Finding Square Using the 3-4-5 Rule

Circa 540 BC, Pythagoras (c.580-500BC). Greek philosopher and mathematician. Born in Samos, after extensive travels settled in Crotona, a Greek colony in southern Italy c. 530 BC, where Pythagoreanism developed as a religious, reformist brotherhood, thought to have pro
Pythagoras had a therorem that carpenters still use today. Archive Photos/Getty Images

Long before modern times, a Greek mathematician named Pythagoras was credited with discovering and proving what would hence be called the Pythagorean Theorem. While it is still called a theorem, it may have more proofs than any other in Euclidean Geometry. And although it has been credited to Pythagoras, it was likely used for thousands of years before being proven by the Greek mathematician.

Does this mean that, for the remainder of this article, I'm going to be expecting you to perform complicated math? Quite the opposite actually. I don't even expect you to know the old "a-squared plus b-squared equals c-squared" axiom. Instead, we're going to use a simple little trick, called the 3-4-5 rule.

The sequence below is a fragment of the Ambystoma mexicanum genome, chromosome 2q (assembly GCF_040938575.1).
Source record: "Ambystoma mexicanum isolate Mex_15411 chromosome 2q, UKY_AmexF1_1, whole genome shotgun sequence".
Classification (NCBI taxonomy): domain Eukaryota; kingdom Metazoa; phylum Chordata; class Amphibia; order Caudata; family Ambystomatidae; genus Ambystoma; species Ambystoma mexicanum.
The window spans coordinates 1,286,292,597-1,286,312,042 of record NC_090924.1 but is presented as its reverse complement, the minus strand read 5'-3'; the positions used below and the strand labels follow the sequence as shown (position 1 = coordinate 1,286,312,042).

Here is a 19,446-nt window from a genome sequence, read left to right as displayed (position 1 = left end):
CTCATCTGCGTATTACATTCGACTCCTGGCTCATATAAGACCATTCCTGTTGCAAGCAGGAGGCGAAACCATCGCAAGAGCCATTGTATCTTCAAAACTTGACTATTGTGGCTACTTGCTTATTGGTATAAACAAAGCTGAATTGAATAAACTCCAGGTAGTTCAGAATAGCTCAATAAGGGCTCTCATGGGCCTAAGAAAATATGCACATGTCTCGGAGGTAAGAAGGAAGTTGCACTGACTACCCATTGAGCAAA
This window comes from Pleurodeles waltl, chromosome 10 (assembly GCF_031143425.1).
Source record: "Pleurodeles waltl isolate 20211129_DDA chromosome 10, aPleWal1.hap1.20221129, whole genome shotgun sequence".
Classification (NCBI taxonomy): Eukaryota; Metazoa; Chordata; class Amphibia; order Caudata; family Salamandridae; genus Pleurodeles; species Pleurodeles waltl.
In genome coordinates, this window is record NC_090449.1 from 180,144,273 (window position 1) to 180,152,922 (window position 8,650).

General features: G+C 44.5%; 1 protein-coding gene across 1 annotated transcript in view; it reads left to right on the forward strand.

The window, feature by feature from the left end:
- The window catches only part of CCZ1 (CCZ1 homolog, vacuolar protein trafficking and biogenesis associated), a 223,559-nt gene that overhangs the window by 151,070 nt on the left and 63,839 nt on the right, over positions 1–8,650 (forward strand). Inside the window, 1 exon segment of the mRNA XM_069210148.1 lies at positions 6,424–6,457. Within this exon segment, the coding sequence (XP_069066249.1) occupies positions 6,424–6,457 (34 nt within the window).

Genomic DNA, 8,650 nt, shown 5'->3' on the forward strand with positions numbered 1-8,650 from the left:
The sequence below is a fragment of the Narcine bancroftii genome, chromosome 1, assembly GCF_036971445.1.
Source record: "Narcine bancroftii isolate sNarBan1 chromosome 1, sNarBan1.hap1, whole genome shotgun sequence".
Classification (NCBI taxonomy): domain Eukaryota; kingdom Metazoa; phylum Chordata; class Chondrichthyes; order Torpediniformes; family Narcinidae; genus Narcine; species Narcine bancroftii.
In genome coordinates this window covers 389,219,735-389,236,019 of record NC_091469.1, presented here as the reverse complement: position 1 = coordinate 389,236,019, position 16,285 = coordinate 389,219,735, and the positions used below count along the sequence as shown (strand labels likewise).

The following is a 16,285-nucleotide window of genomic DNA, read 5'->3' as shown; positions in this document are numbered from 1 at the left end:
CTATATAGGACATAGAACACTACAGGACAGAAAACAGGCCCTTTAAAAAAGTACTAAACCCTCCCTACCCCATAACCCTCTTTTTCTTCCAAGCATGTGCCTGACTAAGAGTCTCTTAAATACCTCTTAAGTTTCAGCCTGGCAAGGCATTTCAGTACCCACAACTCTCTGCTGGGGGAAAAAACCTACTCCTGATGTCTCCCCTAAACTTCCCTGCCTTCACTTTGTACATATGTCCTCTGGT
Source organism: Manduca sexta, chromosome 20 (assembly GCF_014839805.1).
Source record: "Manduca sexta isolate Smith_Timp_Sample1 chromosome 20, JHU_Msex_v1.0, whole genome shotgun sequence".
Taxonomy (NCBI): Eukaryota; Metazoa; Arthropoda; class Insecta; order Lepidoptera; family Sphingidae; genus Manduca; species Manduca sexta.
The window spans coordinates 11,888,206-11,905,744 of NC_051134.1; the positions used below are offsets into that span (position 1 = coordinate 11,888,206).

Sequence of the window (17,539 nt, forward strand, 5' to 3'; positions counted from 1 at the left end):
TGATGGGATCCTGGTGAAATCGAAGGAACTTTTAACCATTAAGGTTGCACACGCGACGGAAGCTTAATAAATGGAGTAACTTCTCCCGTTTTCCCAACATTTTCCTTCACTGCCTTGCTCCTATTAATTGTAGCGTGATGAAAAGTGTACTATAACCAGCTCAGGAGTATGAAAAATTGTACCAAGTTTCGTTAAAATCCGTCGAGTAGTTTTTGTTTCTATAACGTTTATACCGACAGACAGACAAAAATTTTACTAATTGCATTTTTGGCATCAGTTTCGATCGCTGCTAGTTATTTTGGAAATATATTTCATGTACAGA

I would be surprised if there is a carpenter or home-builder alive today that hasn't used the 3-4-5 rule, because is is extremely simple, even though it is actually using the Pythagorean Theorem.​

Here's the Rule:

On one side of a corner, measure three inches from the corner and make a mark. On the opposite side of the corner, measure four inches from the corner and make a mark. Next, measure between the two marks. If the distance is five inches, your corner is square!

How does this work? By using the Pythagorean Theorem. If we plug the following values into the theorem (a=3, b=4, c=5), we find that the equation is true: three-squared (9) plus four-squared (16) is equal to five-squared (25).

The beauty of this rule is that it is scalable. In other words, if you were laying out the foundation of your new home, you would have strings stretching between batter boards. You wouldn't be accurate enough using the 3-4-5 rule in inches, but you'd be pretty close to spot-on measuring in feet, with the first side of 3-feet, the second side of 4-feet and the measurement between the two marks (the hypotenuse) of 5-feet.

If you'd prefer metric, you could use 300mm and 400mm for the two sides and 500mm for the hypotenuse. You could move up to yards, meters or miles; it doesn't really matter what scale you use as long as you maintain the standard relationship of 3-4-5.